We are cognizant that courts ought not “undercut the necessary element of judgment inherent in a constable’s attempts to control a volatile chain of events.” Brown v. Gilmore, 278 F.3d 362, 369 (4th Cir. 2002). And we certainly do not suggest that Appellees had a constitutional duty to stand idly by and hope that Armstrong would change his mind and return to the Hospital on his own accord. But the facts of this case make clear that our ruling does not hamper police officers’ ability to do their jobs: Tasing Armstrong did not force him to succumb to Appellees’ seizure -- he actually increased his resistance in response. When Appellees stopped tasing and enlisted the Hospital’s security guards to help pull Armstrong off of the post, however, the group removed Armstrong and placed him in restraints. Had Appellees limited themselves to permissible uses of force when seizing Armstrong, they would have had every tool needed to control and resolve the situation at their disposal.
Appellees, therefore, are not entitled to summary judgment on the question whether they violated the Constitution. Viewing the record in the light most favorable to Appellant, Appellees used excessive force, in violation of the Fourth Amendment. 11
11. We have reviewed Appellant’s additional theories of excessive force but have determined that they lack merit. Those theories are based on Appellees’ conduct while handcuffing and shackling Armstrong. Applying “just enough weight” to immobilize an individual “continu[ing] to struggle” during handcuffing is not excessive force. Estate of Phillips v. City of Milwaukee, 123 F.3d 586, 593 (7th Cir. 1997). Appellant concedes that Armstrong was resisting Appellees’ efforts to restrain him, that Appellees stopped applying force to Armstrong’s back when their restraints were secure, and that Armstrong was left in the prone position for a very short period of time after being restrained. Lopez, herself, even placed her foot on Armstrong’s leg to assist Appellees’ efforts to immobilize Armstrong and apply restraints. In those circumstances, an officer at the scene could conclude that the force used to hold Armstrong down and the length of time Armstrong was left on the ground were objectively reasonable.
We, nevertheless, affirm the district court’s grant of summary judgment in Appellees’ favor because we conclude that Appellees are entitled to qualified immunity.
Qualified immunity “shields government officials from liability for civil damages, provided that their conduct does not violate clearly established statutory or constitutional rights within the knowledge of a reasonable person.” Meyers, 713 F.3d at 731. Not all constitutional violations are “violat[ions of] clearly established . . . constitutional rights,” id., so “a plaintiff may prove that an official has violated his rights, but an official [may still be] entitled to qualified immunity.” Torchinsky v. Siwinski, 942 F.2d 257, 261 (4th Cir. 1991).
The inquiry into whether a constitutional right is clearly established requires first that we define the precise right into which we are inquiring. Because “[t]he dispositive question is ‘whether the violative nature of particular conduct is clearly established,’” Mullenix v. Luna, 136 S. Ct. 305, 308 (2015) (per curiam) (emphasis in original) (quoting Ashcroft v. al-Kidd, 563 U.S. 731, 742 (2011)), courts must “not . . . define clearly established law at a high level of generality,” al-Kidd, 563 U.S. at 742.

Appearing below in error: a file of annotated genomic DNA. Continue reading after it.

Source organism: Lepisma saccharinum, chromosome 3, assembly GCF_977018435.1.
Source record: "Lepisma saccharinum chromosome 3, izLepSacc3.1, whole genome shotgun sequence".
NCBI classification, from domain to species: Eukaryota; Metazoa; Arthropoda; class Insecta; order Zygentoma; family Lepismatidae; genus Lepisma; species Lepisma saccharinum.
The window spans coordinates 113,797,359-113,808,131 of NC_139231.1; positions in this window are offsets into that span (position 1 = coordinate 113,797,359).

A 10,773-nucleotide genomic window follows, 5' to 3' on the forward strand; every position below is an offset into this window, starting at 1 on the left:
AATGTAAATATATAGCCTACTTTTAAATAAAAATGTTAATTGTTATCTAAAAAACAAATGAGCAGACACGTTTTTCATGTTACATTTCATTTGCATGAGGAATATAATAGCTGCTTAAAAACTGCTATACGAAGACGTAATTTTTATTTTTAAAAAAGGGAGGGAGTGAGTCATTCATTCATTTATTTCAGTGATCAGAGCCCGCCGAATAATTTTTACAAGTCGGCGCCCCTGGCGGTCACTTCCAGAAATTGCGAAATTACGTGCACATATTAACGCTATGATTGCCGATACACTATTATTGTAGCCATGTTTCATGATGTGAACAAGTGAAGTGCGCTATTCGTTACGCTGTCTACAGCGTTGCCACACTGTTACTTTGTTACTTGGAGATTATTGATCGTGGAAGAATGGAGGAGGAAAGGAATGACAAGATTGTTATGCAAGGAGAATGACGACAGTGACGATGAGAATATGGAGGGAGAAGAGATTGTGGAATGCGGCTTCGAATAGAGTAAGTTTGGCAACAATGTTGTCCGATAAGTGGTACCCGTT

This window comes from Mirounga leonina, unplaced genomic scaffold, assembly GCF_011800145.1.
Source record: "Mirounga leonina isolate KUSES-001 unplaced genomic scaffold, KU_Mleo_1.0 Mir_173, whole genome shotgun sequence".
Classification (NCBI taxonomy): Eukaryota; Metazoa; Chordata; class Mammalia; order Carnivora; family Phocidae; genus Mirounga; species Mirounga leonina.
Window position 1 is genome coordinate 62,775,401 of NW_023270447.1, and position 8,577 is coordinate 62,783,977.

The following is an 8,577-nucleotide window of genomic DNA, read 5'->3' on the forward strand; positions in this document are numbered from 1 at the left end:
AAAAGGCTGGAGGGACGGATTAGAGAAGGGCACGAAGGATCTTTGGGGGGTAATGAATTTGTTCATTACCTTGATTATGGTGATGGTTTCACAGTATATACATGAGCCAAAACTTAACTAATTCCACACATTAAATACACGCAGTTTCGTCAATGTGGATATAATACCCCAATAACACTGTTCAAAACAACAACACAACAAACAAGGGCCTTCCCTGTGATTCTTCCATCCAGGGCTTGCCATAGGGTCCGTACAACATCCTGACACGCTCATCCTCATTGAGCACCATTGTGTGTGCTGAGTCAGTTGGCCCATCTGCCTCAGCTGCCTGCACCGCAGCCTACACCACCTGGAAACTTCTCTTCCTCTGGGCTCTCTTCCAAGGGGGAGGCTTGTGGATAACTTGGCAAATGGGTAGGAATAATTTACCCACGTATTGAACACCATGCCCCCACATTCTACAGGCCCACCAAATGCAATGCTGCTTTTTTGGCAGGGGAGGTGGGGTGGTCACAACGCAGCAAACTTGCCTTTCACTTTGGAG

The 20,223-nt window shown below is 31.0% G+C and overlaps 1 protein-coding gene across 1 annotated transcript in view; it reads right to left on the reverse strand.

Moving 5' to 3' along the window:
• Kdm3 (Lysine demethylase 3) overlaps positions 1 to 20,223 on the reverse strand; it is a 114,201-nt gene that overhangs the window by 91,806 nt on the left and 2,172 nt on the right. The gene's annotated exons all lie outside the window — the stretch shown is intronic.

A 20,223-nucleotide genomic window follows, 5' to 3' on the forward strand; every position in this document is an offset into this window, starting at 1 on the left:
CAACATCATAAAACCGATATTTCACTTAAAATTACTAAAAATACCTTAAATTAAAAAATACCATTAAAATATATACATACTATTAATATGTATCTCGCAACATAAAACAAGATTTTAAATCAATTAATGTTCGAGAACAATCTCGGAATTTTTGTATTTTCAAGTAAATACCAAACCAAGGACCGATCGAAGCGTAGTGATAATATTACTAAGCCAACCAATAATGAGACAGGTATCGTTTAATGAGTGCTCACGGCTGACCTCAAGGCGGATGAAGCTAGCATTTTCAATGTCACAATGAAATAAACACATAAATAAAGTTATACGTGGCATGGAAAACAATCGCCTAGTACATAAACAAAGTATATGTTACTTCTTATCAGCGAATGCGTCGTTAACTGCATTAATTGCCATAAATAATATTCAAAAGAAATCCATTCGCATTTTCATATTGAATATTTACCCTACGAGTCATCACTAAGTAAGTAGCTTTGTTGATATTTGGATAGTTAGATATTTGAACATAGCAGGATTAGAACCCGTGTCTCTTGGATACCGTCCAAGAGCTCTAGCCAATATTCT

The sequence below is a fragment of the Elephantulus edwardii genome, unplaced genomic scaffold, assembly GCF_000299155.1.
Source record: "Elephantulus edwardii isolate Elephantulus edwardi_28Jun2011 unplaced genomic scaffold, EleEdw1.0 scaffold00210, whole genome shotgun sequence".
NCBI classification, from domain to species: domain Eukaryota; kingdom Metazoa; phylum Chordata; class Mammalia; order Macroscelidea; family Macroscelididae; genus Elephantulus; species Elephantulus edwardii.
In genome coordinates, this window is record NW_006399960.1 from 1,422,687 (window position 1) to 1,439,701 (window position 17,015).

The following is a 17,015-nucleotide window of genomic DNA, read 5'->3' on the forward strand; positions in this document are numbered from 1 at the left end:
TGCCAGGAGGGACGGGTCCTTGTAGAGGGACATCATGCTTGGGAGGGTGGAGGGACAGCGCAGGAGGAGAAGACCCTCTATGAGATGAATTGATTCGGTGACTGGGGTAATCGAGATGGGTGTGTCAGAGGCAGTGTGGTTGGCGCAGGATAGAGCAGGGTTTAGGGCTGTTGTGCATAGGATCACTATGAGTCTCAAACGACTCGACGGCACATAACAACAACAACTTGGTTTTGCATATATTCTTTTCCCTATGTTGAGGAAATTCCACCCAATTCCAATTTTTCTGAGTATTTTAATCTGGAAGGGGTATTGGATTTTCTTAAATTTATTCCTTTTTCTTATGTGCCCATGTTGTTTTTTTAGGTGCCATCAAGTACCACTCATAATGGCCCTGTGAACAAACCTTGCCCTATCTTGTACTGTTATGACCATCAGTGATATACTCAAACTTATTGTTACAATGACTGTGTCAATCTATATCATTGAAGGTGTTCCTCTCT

After defining the right, we ask whether it was clearly established at the time Appellees acted. A right satisfies this standard when it is “sufficiently clear that every reasonable official would have understood that what he is doing violates that right.” Mullenix, 136 S. Ct. at 308 (quoting Reichle v. Howards, 132 S. Ct. 2088, 2093 (2012)).
“This is not to say that an official action is protected by qualified immunity unless the very action in question has previously been held unlawful, but it is to say that in the light of pre-existing law the unlawfulness must be apparent.” Wilson v. Layne, 526 U.S. 603, 615 (1999) (quoting Anderson v. Creighton, 483 U.S. 635, 640 (1987)). “[O]fficials can . . . be on notice that their conduct violates established law even in novel factual circumstances.” Hope v. Pelzer, 536 U.S. 730, 741 (2002). But they must, in fact, have notice in order to be held liable.
The constitutional right in question in the present case, defined with regard for Appellees’ particular violative conduct, is Armstrong’s right not to be subjected to tasing while offering stationary and non-violent resistance to a lawful seizure. Cf. Hagans v. Franklin Cnty. Sheriff’s Office, 695 F.3d 505, 509 (6th Cir. 2012) (“Defined at the appropriate level of generality -- a reasonably particularized one -- the question at hand is whether it was clearly established in May 2007 that using a taser repeatedly on a suspect actively resisting arrest and refusing to be handcuffed amounted to excessive force.”). While our precedent supports our conclusion that Appellees violated that right when seizing Armstrong, we acknowledge that this conclusion was not so settled at the time they acted such that “every reasonable official would have understood that” tasing Armstrong was unconstitutional. Mullenix, 136 S. Ct. at 308 (quoting Reichle, 132 S. Ct. at 2093).
To be sure, substantial case law indicated that Appellees were treading close to the constitutional line. As discussed, we have previously held that tasing suspects after they have been secured, see Meyers, 713 F.3d at 734; 12 Bailey, 349 F.3d at 744-45, and that punching or pepper spraying suspects in response to minimal, non-violent resistance, see Park, 250 F.3d at 849-53; Rowland, 41 F.3d at 172-74, constitute excessive force.